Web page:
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Beto O'Rourke Is Running but Does He Support LGBTQ People?

Beto O'Rourke

The newest entrant in the Democratic presidential field has risen to fame for his liberal policies --  we take a look at how he fares with LGBTQ causes. 

Beto O'Rourke, the former Texas congressman who announced his run for president today, brings a largely pro-LGBTQ record along with a high national profile to the race.

The El Paso Democrat gained that high profile when he ran for U.S. Senate last year against incumbent Republican Ted Cruz, known for his ultraconservative stances, including opposition to LGBTQ rights. O'Rourke lost, but the race was close, with Cruz winning 50.9 percent of the vote and O'Rourke 48.3 percent.

O'Rourke's Senate campaign was marked by a series of town hall meetings throughout Texas, and LGBTQ issues came up at several of them. At one in Dallas in March of last year, audience member Max, a bisexual transgender boy, asked the candidate what he would do to protect LGBTQ people.

O'Rourke responded by condemning Texas's anti-transgender "bathroom bill" (which did not pass), the state's law allowing adoption and foster care agencies to discriminate against LGBTQ applicants and others who offend their religious beliefs, and Cruz's support of federal judicial nominee Jeff Mateer, who once said transgender children are part of "Satan's plan." The Democrat pledged to work for a different kind of Texas.

"I want to make sure that you know that this is a state that wants you," O'Rourke said to Max. "I want you to be here, Max, and I'm going to fight for you." He tweeted the exchange for Transgender Day of Visibility, which came two days later.

O'Rourke served three terms in the U.S. House, from 2013 until this year, as he had vacated his House seat to run for Senate. He received a perfect score of 100 on the Human Rights Campaign's Congressional Scorecard in his first and third terms, and an 85 in his second term. He had HRC's endorsement in his Senate campaign.

He did disappoint some progressives last year by failing to endorse Gina Ortiz Jones, an out lesbian who was the Democratic challenger to Will Hurd, the Republican incumbent in a congressional district bordering O'Rourke's, as Hurd is a friend of his, The New York Times notes. Hurd won reelection by fewer than 1,000 votes.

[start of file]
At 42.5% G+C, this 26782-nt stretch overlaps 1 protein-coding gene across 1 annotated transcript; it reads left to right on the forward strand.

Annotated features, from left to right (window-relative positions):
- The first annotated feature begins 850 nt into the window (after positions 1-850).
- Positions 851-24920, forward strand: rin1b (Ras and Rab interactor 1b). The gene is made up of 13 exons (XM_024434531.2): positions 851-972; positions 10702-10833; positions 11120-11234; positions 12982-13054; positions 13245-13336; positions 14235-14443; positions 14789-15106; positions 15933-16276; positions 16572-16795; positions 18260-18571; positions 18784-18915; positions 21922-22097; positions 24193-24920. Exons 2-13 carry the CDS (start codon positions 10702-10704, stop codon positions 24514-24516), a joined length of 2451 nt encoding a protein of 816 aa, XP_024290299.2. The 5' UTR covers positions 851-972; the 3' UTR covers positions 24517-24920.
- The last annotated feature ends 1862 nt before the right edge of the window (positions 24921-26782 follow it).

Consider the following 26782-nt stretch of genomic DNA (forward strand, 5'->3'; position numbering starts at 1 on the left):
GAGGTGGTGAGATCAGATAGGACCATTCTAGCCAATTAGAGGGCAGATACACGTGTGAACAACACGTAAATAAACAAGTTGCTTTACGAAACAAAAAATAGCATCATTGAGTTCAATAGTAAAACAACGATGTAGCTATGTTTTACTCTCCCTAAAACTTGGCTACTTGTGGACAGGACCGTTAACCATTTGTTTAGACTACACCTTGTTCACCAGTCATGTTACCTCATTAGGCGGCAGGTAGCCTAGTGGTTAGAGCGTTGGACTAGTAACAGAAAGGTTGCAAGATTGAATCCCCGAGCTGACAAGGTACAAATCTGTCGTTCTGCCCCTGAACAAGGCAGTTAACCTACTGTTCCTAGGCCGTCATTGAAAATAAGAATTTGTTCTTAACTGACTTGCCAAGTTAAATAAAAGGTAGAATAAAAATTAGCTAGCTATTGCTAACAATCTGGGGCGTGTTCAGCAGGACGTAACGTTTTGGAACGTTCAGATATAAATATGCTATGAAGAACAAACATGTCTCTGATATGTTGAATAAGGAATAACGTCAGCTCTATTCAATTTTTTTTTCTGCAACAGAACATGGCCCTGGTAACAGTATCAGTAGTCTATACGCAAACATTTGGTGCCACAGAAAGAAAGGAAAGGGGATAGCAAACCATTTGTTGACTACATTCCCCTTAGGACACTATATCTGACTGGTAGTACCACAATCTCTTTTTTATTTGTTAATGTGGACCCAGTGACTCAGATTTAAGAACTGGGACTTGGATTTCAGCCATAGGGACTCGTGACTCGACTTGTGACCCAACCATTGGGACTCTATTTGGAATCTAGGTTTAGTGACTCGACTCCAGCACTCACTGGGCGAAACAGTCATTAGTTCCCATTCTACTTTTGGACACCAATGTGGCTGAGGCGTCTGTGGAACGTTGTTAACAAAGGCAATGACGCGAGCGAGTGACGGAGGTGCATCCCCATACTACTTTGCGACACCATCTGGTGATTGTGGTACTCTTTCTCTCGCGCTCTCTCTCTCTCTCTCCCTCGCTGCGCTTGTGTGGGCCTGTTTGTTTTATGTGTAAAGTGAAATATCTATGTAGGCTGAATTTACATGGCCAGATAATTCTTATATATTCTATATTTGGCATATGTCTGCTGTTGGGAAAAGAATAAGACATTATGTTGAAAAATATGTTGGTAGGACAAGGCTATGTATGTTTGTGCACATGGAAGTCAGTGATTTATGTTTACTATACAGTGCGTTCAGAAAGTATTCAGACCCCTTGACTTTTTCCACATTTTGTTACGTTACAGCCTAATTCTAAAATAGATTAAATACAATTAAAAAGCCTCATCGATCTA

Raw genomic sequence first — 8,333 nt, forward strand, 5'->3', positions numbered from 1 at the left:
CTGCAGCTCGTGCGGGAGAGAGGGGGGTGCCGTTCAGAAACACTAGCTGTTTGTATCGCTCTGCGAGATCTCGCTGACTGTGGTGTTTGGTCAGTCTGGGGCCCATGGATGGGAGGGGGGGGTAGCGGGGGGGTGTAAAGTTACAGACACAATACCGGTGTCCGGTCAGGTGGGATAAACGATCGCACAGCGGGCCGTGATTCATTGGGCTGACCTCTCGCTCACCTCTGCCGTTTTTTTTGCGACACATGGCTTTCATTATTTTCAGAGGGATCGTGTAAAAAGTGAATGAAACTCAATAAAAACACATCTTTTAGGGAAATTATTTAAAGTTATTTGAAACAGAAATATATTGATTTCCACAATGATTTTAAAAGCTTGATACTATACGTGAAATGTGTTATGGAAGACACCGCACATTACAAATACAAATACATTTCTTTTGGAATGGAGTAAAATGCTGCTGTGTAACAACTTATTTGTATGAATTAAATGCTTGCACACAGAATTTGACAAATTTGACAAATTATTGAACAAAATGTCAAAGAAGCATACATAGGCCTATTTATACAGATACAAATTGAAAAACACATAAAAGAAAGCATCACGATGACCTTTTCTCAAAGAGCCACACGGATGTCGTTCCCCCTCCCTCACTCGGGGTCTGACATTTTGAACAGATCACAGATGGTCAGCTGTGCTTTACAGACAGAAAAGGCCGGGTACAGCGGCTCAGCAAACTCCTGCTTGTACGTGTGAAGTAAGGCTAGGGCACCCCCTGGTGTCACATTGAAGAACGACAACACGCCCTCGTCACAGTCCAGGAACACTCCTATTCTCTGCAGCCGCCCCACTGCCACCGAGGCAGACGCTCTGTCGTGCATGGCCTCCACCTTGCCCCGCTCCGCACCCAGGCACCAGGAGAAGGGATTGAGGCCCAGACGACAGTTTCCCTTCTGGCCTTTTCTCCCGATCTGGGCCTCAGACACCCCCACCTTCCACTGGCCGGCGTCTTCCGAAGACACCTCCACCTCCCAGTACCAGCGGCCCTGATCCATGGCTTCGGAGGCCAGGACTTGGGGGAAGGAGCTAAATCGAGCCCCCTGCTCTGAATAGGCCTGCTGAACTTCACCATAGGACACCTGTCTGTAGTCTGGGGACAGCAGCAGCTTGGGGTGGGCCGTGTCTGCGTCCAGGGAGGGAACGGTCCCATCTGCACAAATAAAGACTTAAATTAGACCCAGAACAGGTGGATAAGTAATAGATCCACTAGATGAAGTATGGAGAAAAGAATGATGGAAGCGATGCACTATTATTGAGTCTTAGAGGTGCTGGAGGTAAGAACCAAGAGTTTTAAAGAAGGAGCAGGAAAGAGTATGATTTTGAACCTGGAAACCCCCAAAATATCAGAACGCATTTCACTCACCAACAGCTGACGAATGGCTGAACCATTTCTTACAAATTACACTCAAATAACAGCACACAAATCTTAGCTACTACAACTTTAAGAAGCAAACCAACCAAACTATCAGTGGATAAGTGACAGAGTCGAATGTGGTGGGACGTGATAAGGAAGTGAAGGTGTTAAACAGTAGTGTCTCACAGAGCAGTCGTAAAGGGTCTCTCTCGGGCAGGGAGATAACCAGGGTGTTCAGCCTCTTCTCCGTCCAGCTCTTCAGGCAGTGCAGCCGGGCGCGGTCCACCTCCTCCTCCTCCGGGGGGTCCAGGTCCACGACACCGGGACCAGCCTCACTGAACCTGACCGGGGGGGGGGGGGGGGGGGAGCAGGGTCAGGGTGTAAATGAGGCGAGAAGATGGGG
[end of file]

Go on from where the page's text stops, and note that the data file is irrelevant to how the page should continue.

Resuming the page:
Before his tenure in Congress, O'Rourke was a member of the El Paso City Council, where in 2009 he pushed for domestic-partner benefits for city employees, whether their partners were of the same or the opposite sex. The council approved the benefits, making El Paso one of the first Texas cities to offer them.

O'Rourke is the 14th person to declare he's seeking the Democratic presidential nomination. Two others -- Pete Buttigieg, the gay man who's mayor of South Bend, Ind., and Kirsten Gillibrand, the junior U.S. senator from New York -- have formed exploratory committees regarding the nomination but have yet to declare themselves candidates.

With a diverse field of Democratic presidential hopefuls, including several women and people of color, O'Rourke has said he understands why Americans may not want another white male president. "The government at all levels is overly represented by white men," he told Vanity Fair contributor Joe Hagan in a profile published online Wednesday. "That's part of the problem, and I'm a white man. So if I were to run, I think it's just so important that those who would comprise my team looked like this country. If I were to run, if I were to win, that my administration looks like this country. It's the only way I know to meet that challenge.

"But I totally understand people who will make a decision based on the fact that almost every single one of our presidents has been a white man, and they want something different for this country. And I think that's a very legitimate basis upon which to make a decision. Especially in the fact that there are some really great candidates out there right now."

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